Pic of the day: GeForce 2 rides again! Actually, there's a reason behind this outburst. Read all about it in ...
Today I bought a GeForce 2 video card. It was fairly cheap, less than $100 even with the huge sales tax. I have mewled pitifully almost since I got this computer about how it crashes when I play online games. In fact, I never even got to start EverQuest, which I eventually renamed "NeverQuest" and gave up on. And even Dark Age of Camelot would crash after a few hundred yards of horse riding, and else whenever I wandered for a long stretch without saving and reloading. The faster I moved, the sooner it crashed, but it would always crash eventually.
Now those problems are gone. My character rode back and forth one of the longer routes with no problem. In fact, it was kind of fun. Then again, I played a female character. They like horses better than I do. I don't think I'd appreciate it that much in real life. (Then again, in real life it rained.)
By sheer coincidence, I did not lag much either, today. I don't suppose that video card influences lag; after all, it is not as if the graphics are actually sent over the Net. They are not. Only the codes for the various objects are sent, and the local client draws them. The card does take over some of the workload from the main processor, but the processor was never the limit in my case. It runs at 1 gigahertz or slightly above, more than enough.
Anyway, installation was a snap. That is to say, I succeeded eventually. I am quite talentless when it comes to hardware. I had no idea how to remove those metal bars on the back of the chassis where I would place the end of the card; but with brute violence and a couple tools, I eventually got one of them lose. The card actually fit into the slot. I put the computer back together, connected the monitor to the new VGA port, and turned stuff on. Plug and pray. Woot! It found the software - I did not even have to put in the CD. Evidently MicroSoft or someone had anticipated that people would buy a GeForce 2 eventually, and installed the driver beforehand. Nice.
The deciding push to buy the new card was probably the news that City of Heroes will be optimized for nVIDIA, which is the brains behind GeForce. They seem very confident in the ability to make it playable over a dial-up connection. But this is obviously an untested feature and will remain so for a long time; it is still months away. Until then, I hope to be able to enjoy Dark Age of Camelot.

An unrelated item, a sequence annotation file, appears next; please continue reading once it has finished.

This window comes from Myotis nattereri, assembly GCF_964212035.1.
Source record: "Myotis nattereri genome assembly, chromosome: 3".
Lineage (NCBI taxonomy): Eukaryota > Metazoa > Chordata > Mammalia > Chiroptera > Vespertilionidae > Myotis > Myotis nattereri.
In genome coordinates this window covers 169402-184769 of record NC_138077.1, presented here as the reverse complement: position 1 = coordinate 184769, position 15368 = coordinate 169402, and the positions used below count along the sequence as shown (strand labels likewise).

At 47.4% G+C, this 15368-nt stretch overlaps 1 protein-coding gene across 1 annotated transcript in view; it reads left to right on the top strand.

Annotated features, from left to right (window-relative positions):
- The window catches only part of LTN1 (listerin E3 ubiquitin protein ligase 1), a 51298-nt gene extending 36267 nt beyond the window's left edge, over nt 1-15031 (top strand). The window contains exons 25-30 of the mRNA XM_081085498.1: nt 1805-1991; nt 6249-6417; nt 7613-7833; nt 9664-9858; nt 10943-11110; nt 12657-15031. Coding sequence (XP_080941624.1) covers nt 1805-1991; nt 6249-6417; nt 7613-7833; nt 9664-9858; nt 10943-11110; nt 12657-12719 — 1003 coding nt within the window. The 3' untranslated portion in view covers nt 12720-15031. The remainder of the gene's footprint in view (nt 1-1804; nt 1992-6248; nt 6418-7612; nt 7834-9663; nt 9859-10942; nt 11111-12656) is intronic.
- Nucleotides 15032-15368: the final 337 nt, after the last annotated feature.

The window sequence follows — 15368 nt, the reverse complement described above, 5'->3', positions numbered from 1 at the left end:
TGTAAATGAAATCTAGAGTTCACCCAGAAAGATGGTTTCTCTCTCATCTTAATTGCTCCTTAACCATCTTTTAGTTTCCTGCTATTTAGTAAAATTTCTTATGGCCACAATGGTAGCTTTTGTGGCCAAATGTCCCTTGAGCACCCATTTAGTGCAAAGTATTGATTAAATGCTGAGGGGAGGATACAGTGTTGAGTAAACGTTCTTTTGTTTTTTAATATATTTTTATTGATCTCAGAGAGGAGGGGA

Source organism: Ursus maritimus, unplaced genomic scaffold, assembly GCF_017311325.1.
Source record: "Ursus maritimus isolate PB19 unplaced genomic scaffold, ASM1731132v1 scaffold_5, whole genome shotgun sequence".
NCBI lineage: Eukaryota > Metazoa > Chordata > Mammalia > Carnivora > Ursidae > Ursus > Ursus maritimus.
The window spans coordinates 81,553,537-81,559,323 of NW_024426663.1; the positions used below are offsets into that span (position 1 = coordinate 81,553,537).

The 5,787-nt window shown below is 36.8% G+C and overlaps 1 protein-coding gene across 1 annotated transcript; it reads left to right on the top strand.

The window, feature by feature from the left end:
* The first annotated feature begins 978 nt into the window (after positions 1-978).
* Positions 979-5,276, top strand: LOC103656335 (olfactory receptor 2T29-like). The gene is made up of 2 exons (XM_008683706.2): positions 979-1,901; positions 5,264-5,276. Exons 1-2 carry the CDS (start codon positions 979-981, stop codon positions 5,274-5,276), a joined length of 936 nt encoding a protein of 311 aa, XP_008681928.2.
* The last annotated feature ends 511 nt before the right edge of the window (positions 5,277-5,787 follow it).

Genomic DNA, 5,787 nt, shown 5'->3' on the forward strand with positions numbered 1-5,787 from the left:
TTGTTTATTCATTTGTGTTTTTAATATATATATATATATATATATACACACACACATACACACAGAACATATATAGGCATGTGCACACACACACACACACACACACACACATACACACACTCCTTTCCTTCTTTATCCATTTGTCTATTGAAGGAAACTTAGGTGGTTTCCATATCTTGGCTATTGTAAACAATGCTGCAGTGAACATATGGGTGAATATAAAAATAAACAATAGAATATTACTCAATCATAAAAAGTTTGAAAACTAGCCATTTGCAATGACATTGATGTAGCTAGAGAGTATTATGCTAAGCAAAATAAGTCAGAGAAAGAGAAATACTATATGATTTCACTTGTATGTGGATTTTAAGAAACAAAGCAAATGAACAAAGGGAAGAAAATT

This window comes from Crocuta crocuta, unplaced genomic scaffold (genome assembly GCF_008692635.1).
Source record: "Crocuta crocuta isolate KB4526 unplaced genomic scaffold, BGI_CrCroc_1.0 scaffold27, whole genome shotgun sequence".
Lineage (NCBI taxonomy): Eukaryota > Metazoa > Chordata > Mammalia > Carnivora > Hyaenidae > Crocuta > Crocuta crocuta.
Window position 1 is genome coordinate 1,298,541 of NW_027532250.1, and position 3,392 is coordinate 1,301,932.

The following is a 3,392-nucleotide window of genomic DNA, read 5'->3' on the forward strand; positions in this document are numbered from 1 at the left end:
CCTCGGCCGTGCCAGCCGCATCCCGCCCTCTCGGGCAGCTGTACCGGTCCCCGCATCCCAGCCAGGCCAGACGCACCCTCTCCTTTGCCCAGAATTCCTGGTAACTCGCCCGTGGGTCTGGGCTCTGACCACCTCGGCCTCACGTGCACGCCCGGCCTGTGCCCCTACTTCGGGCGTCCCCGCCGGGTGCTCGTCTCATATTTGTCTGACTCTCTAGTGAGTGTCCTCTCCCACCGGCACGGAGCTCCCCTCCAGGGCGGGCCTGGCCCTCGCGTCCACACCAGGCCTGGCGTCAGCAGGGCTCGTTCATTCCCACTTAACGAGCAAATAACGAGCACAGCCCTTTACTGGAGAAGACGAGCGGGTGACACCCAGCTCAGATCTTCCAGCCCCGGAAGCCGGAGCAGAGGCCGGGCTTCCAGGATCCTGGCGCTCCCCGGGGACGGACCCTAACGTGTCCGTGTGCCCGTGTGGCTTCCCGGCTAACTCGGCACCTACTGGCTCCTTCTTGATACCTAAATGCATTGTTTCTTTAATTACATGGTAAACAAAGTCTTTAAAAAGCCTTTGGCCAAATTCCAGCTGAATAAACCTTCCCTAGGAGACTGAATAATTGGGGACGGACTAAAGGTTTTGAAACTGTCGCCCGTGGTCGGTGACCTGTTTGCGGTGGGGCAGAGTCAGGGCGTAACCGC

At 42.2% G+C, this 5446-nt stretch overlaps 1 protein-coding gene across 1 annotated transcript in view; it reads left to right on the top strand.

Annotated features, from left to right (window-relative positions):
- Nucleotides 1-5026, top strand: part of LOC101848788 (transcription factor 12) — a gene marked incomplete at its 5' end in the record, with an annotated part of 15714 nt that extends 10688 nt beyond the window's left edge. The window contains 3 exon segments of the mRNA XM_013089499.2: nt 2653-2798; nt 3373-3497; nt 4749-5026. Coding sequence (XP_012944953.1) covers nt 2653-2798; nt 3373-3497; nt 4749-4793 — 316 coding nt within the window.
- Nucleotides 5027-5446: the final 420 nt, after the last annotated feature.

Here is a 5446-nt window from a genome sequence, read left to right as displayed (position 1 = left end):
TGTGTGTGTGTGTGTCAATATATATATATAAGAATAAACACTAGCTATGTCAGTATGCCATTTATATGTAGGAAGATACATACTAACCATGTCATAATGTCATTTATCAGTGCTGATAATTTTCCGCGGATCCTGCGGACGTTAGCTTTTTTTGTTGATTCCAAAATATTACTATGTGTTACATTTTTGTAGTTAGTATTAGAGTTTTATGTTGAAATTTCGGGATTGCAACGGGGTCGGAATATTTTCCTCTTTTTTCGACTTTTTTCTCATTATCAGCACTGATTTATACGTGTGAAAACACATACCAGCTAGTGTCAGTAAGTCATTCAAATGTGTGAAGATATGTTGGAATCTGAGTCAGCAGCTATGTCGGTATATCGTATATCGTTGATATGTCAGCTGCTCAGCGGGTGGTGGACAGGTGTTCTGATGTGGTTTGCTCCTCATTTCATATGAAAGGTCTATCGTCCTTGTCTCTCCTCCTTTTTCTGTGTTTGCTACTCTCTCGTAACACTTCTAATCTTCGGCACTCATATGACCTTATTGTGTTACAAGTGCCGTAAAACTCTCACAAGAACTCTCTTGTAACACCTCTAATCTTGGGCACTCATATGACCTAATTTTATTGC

Though lately I have been playing The Sims again. Incidentally, that game does not use video accelerators at all. The graphics are all done by the main processor. So for that game, processor speed and RAM is everything. Especially RAM, in my experience.
Funny fact: I tried to upgrade my 300 MHz portable from 32 MB to 96 MB RAM; this would have let me play the Sims expansion packs. There was space on the hard disk, after much compression and deletion. But because the Toshiba was defective, it could not be upgraded. So I bought a whole new PC to play The Sims. This computer worked well enough for that. But then I thought that with this great computer I could also play EverQuest, which seemed like such a social game. It may be, too, for all I know. Because the North computer was defective, it could not stay online while doing heavy tasks like playing games (or indeed stay online long at all before disconnecting). So I had online games but not a computer that could run them. That's why I bought this computer, which is only slightly defective. A defect I may have cured with the GeForce card. Rejoice with me ye my neighbors!
In a parallel timeline where the Toshiba came off the assembly line without errors and flakyness (if such a thing could even happen once among the trillions of possible worlds), I would probably still have the 300 MHz portable as my main machine and be quite happy with that. I would not have considered the online games since they were so way beyond my machine, and besides my time was already full with my favorite games. Hmm ... in that timeline, I would have $2000 more than I have now. Wonder what I'd squander them on?
Visit the Diary Farm for the older diaries I've put out to pasture.